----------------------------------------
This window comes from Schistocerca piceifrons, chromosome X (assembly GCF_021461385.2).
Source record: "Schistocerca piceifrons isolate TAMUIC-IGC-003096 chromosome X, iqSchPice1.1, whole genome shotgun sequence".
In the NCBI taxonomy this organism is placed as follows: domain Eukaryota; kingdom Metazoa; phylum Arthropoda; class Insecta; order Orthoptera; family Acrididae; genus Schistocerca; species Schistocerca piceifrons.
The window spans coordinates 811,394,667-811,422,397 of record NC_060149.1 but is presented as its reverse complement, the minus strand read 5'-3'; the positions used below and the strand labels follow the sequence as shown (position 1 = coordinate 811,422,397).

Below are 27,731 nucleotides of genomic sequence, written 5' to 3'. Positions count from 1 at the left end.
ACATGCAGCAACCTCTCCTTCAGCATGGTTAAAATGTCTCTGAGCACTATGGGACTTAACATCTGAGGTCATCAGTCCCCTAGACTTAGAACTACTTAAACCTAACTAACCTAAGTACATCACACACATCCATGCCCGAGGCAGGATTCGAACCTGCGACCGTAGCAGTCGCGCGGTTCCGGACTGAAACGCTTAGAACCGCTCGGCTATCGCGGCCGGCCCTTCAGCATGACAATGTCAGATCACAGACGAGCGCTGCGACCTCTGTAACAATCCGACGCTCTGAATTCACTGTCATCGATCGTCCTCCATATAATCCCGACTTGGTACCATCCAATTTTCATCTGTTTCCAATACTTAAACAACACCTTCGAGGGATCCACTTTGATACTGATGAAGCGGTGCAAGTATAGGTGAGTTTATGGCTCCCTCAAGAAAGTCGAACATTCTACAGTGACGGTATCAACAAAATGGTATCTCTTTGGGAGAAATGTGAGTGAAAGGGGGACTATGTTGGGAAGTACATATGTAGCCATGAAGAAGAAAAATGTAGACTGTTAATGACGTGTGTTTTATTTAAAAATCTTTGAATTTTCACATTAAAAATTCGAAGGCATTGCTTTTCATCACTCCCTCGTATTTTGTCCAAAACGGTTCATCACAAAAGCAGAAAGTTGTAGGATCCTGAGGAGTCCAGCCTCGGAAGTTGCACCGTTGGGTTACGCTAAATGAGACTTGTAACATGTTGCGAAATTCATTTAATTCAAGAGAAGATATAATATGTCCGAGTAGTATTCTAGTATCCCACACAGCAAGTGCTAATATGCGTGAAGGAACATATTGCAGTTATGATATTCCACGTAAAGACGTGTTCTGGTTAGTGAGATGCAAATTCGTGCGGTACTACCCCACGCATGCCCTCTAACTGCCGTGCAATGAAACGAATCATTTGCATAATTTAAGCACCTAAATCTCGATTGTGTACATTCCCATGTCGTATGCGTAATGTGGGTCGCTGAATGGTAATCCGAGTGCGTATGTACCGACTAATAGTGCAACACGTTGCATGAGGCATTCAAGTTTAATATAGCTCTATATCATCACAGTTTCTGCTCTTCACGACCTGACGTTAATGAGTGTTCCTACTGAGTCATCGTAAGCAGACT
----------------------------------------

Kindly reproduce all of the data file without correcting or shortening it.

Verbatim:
This window comes from Schistocerca piceifrons, chromosome X (assembly GCF_021461385.2).
Source record: "Schistocerca piceifrons isolate TAMUIC-IGC-003096 chromosome X, iqSchPice1.1, whole genome shotgun sequence".
In the NCBI taxonomy this organism is placed as follows: domain Eukaryota; kingdom Metazoa; phylum Arthropoda; class Insecta; order Orthoptera; family Acrididae; genus Schistocerca; species Schistocerca piceifrons.
The window spans coordinates 811,394,667-811,422,397 of record NC_060149.1 but is presented as its reverse complement, the minus strand read 5'-3'; the positions used below and the strand labels follow the sequence as shown (position 1 = coordinate 811,422,397).

Below are 27,731 nucleotides of genomic sequence, written 5' to 3'. Positions count from 1 at the left end.
ACATGCAGCAACCTCTCCTTCAGCATGGTTAAAATGTCTCTGAGCACTATGGGACTTAACATCTGAGGTCATCAGTCCCCTAGACTTAGAACTACTTAAACCTAACTAACCTAAGTACATCACACACATCCATGCCCGAGGCAGGATTCGAACCTGCGACCGTAGCAGTCGCGCGGTTCCGGACTGAAACGCTTAGAACCGCTCGGCTATCGCGGCCGGCCCTTCAGCATGACAATGTCAGATCACAGACGAGCGCTGCGACCTCTGTAACAATCCGACGCTCTGAATTCACTGTCATCGATCGTCCTCCATATAATCCCGACTTGGTACCATCCAATTTTCATCTGTTTCCAATACTTAAACAACACCTTCGAGGGATCCACTTTGATACTGATGAAGCGGTGCAAGTATAGGTGAGTTTATGGCTCCCTCAAGAAAGTCGAACATTCTACAGTGACGGTATCAACAAAATGGTATCTCTTTGGGAGAAATGTGAGTGAAAGGGGGACTATGTTGGGAAGTACATATGTAGCCATGAAGAAGAAAAATGTAGACTGTTAATGACGTGTGTTTTATTTAAAAATCTTTGAATTTTCACATTAAAAATTCGAAGGCATTGCTTTTCATCACTCCCTCGTATTTTGTCCAAAACGGTTCATCACAAAAGCAGAAAGTTGTAGGATCCTGAGGAGTCCAGCCTCGGAAGTTGCACCGTTGGGTTACGCTAAATGAGACTTGTAACATGTTGCGAAATTCATTTAATTCAAGAGAAGATATAATATGTCCGAGTAGTATTCTAGTATCCCACACAGCAAGTGCTAATATGCGTGAAGGAACATATTGCAGTTATGATATTCCACGTAAAGACGTGTTCTGGTTAGTGAGATGCAAATTCGTGCGGTACTACCCCACGCATGCCCTCTAACTGCCGTGCAATGAAACGAATCATTTGCATAATTTAAGCACCTAAATCTCGATTGTGTACATTCCCATGTCGTATGCGTAATGTGGGTCGCTGAATGGTAATCCGAGTGCGTATGTACCGACTAATAGTGCAACACGTTGCATGAGGCATTCAAGTTTAATATAGCTCTATATCATCACAGTTTCTGCTCTTCACGACCTGACGTTAATGAGTGTTCCTACTGAGTCATCGTAAGCAGACT